By Theresa Goffredo Herald Writer
After a stroke, musician Janalene Simpson didn’t let the pessimistic prognosis from her doctor deter her.
She was determined to play the violin again. And she would play at Carnegie Hall.
And she did.
After two months of grueling practice and rehab on the violin, Simpson went on to join the Everett Symphony Orchestra when they played their first performance ever at Carnegie in New York in 2006.
In 2008 at the age of 75, Simpson retired from her position at second violin. She had played with the Everett Symphony for 60 years, joining as a teenager in 1948.
She started playing violin as a student of Gene Nastri when she was 5.
Simpson will be honored Nov. 16 for her lifelong commitment to the arts and to the Everett Symphony as the 2011 recipient of the Richard Wendt Award.
“The Everett Symphony has been my lifetime,” said Simpson, now 79. “I was still in high school when I joined and the teacher was the concert master, and he chose me to be one of the players and I felt it was such an honor.”
The Everett Symphony has been reborn as the Everett Philharmonic, and Simpson still goes to rehearsals and concerts. Conductor Paul-Elliott Cobbs still tells Simpson she can play violin with his orchestra anytime.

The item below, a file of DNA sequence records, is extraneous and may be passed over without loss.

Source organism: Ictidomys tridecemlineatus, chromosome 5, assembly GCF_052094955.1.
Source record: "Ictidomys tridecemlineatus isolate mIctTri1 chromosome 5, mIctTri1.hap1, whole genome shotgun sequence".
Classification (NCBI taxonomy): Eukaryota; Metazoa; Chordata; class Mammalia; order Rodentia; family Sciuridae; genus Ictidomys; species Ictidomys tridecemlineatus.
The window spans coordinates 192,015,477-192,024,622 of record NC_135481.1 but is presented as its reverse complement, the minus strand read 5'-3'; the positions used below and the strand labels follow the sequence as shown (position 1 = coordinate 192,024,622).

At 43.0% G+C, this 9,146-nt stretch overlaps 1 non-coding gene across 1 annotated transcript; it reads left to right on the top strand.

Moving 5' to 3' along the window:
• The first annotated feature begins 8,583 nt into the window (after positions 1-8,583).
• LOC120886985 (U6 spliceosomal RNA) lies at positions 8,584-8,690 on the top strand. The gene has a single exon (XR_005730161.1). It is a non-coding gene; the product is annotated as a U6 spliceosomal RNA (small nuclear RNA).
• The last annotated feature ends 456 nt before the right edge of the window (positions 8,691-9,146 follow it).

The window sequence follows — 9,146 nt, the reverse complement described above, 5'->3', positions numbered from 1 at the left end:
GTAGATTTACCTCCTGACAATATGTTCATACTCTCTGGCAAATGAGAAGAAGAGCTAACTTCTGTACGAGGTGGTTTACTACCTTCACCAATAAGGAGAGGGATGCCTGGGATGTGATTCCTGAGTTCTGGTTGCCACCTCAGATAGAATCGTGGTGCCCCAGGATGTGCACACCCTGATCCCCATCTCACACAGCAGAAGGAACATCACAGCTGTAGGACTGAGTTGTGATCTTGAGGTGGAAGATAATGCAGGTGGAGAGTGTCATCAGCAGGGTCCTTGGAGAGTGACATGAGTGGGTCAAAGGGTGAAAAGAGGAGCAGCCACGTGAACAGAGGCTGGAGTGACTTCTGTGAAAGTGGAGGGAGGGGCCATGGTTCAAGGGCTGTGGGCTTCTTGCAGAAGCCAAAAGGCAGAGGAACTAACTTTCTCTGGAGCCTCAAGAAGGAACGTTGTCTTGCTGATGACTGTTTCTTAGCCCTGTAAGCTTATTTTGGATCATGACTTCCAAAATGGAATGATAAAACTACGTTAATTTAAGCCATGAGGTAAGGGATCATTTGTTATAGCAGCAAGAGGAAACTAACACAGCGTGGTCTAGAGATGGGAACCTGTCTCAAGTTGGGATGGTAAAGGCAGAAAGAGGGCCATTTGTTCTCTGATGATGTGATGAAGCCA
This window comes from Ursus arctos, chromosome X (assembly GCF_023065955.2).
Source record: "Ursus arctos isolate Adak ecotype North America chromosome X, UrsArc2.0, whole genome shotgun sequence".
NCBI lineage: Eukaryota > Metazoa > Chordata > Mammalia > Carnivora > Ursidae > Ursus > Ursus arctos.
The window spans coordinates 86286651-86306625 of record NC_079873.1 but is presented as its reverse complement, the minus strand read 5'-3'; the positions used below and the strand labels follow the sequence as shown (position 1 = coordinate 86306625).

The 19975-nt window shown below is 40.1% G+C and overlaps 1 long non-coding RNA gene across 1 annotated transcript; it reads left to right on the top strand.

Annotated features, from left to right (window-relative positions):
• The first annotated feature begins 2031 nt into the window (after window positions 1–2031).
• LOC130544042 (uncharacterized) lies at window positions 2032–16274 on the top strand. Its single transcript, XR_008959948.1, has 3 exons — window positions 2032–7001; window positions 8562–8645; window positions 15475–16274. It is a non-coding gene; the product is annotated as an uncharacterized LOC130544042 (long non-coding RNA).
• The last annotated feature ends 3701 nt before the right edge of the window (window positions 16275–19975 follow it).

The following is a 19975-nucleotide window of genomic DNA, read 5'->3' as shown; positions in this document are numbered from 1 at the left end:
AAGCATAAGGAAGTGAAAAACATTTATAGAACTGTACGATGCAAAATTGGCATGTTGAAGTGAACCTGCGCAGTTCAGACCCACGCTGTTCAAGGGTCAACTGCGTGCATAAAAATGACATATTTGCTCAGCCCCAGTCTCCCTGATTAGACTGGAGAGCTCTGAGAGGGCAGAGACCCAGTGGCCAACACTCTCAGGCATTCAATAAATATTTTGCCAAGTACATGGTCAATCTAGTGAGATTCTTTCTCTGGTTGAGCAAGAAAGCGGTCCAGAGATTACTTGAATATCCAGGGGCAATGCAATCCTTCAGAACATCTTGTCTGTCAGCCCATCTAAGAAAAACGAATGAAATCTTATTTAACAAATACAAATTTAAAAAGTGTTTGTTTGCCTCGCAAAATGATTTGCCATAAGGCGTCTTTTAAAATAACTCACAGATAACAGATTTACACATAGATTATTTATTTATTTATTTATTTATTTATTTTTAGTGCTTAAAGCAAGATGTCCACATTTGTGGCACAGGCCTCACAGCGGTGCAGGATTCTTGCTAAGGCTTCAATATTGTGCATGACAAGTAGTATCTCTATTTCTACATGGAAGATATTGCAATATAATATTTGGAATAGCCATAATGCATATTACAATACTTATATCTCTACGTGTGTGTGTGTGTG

“It just happened,” said Simpson of the 60 years she stayed with the symphony. “I played. I went to concerts, it was just something I did because I loved doing it.”
This is the 19th year of the Richard Wendt Award of Excellence, given annually to a person or organization who has demonstrated outstanding support of the arts throughout their lifetime.
In addition to her skill at the violin, Simpson was personnel manager for the orchestra for many years. She also assisted with auditions for new members and finding musicians to fill in for symphony members who were ill or out of town.
At the time of Simpson’s retirement, conductor Cobbs said Simpson helped him build a fine orchestra.
To recognize Everett’s growing arts community, the city’s Cultural Arts Commission created the Mayor’s Arts Awards in 2010 to honor those in the field of arts education, artists in the community and young artists demonstrating promise and commitment to the Everett arts community, according to a city of Everett press release.
Along with recognizing Simpson for the Richard Wendt Award, recipients of this year’s Mayor’s Arts Award winners will be the band 20 Riverside, for Young Artist; Arts Educator Henrietta Wilson; and Artists in the Community Roxy Beckman and Tami Walker.
Everett Mayor Ray Stephanson will honor all arts award recipients at the 2011 Mayor’s Arts Awards and the Richard Wendt Award of Excellence celebration at 5 p.m. Nov. 16 at the Schack Art Center, 2921 Hoyt Ave., Everett.
Theresa Goffredo: 425-339-3424; email@example.com.